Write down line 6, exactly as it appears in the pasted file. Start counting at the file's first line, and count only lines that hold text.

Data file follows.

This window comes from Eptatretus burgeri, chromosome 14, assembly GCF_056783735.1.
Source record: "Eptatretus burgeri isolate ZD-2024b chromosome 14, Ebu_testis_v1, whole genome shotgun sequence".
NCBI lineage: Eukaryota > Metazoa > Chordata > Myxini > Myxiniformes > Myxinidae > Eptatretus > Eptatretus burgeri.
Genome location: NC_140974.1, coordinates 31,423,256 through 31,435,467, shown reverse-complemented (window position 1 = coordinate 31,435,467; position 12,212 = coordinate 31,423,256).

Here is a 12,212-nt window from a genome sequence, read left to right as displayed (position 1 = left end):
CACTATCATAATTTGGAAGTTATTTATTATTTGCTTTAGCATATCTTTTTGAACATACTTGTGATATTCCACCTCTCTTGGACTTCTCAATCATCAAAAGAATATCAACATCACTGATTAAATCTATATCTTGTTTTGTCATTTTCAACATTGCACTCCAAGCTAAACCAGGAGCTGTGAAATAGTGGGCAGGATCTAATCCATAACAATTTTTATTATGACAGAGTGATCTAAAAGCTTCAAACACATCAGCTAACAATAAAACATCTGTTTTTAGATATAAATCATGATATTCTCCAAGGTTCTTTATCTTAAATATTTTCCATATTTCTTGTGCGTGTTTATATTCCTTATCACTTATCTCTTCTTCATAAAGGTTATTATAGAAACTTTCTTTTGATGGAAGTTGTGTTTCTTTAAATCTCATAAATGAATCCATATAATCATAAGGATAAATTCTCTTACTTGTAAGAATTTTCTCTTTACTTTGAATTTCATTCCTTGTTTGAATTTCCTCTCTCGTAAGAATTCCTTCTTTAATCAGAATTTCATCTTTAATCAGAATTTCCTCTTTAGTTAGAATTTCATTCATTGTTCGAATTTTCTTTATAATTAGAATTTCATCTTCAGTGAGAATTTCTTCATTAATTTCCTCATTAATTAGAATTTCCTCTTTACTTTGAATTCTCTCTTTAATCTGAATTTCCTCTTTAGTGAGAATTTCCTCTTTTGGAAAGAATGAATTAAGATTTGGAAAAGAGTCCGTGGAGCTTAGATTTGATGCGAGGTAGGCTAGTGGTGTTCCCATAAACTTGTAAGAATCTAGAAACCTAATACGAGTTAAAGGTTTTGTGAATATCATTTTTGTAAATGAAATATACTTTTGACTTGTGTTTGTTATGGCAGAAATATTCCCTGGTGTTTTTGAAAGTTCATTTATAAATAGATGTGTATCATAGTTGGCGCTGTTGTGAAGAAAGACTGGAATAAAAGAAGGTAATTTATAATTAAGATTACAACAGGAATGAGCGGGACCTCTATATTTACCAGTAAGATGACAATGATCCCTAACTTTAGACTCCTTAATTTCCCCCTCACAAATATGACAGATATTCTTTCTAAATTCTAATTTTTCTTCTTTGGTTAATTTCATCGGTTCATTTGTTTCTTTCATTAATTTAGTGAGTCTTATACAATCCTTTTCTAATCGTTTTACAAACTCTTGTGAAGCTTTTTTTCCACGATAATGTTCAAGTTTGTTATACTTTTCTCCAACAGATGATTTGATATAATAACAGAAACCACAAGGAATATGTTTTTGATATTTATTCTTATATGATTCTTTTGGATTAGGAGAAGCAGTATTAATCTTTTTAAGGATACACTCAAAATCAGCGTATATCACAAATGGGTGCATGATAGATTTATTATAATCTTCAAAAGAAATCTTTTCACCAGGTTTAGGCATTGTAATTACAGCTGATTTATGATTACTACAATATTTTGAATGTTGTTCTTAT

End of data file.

CACTATCATAATTTGGAAGTTATTTATTATTTGCTTTAGCATATCTTTTTGAACATACTTGTGATATTCCACCTCTCTTGGACTTCTCAATCATCAAAAGAATATCAACATCACTGATTAAATCTATATCTTGTTTTGTCATTTTCAACATTGCACTCCAAGCTAAACCAGGAGCTGTGAAATAGTGGGCAGGATCTAATCCATAACAATTTTTATTATGACAGAGTGATCTAAAAGCTTCAAACACATCAGCTAACAATAAAACATCTGTTTTTAGATATAAATCATGATATTCTCCAAGGTTCTTTATCTTAAATATTTTCCATATTTCTTGTGCGTGTTTATATTCCTTATCACTTATCTCTTCTTCATAAAGGTTATTATAGAAACTTTCTTTTGATGGAAGTTGTGTTTCTTTAAATCTCATAAATGAATCCATATAATCATAAGGATAAATTCTCTTACTTGTAAGAATTTTCTCTTTACTTTGAATTTCATTCCTTGTTTGAATTTCCTCTCTCGTAAGAATTCCTTCTTTAATCAGAATTTCATCTTTAATCAGAATTTCCTCTTTAGTTAGAATTTCATTCATTGTTCGAATTTTCTTTATAATTAGAATTTCATCTTCAGTGAGAATTTCTTCATTAATTTCCTCATTAATTAGAATTTCCTCTTTACTTTGAATTCTCTCTTTAATCTGAATTTCCTCTTTAGTGAGAATTTCCTCTTTTGGAAAGAATGAATTAAGATTTGGAAAAGAGTCCGTGGAGCTTAGATTTGATGCGAGGTAGGCTAGTGGTGTTCCCATAAACTTGTAAGAATCTAGAAACCTAATACGAGTTAAAGGTTTTGTGAATATCATTTTTGTAAATGAAATATACTTTTGACTTGTGTTTGTTATGGCAGAAATATTCCCTGGTGTTTTTGAAAGTTCATTTATAAATAGATGTGTATCATAGTTGGCGCTGTTGTGAAGAAAGACTGGAATAAAAGAAGGTAATTTATAATTAAGATTACAACAGGAATGAGCGGGACCTCTATATTTACCAGTAAGATGACAATGATCCCTAACTTTAGACTCCTTAATTTCCCCCTCACAAATATGACAGATATTCTTTCTAAATTCTAATTTTTCTTCTTTGGTTAATTTCATCGGTTCATTTGTTTCTTTCATTAATTTAGTGAGTCTTATACAATCCTTTTCTAATCGTTTTACAAACTCTTGTGAAGCTTTTTTTCCACGATAATGTTCAAGTTTGTTATACTTTTCTCCAACAGATGATTTGATATAATAACAGAAACCACAAGGAATATGTTTTTGATATTTATTCTTATATGATTCTTTTGGATTAGGAGAAGCAGTATTAATCTTTTTAAGGATACACTCAAAATCAGCGTATATCACAAATGGGTGCATGATAGATTTATTATAATCTTCAAAAGAAATCTTTTCACCAGGTTTAGGCATTGTAATTACAGCTGATTTATGATTACTACAATATTTTGAATGTTGTTCTTAT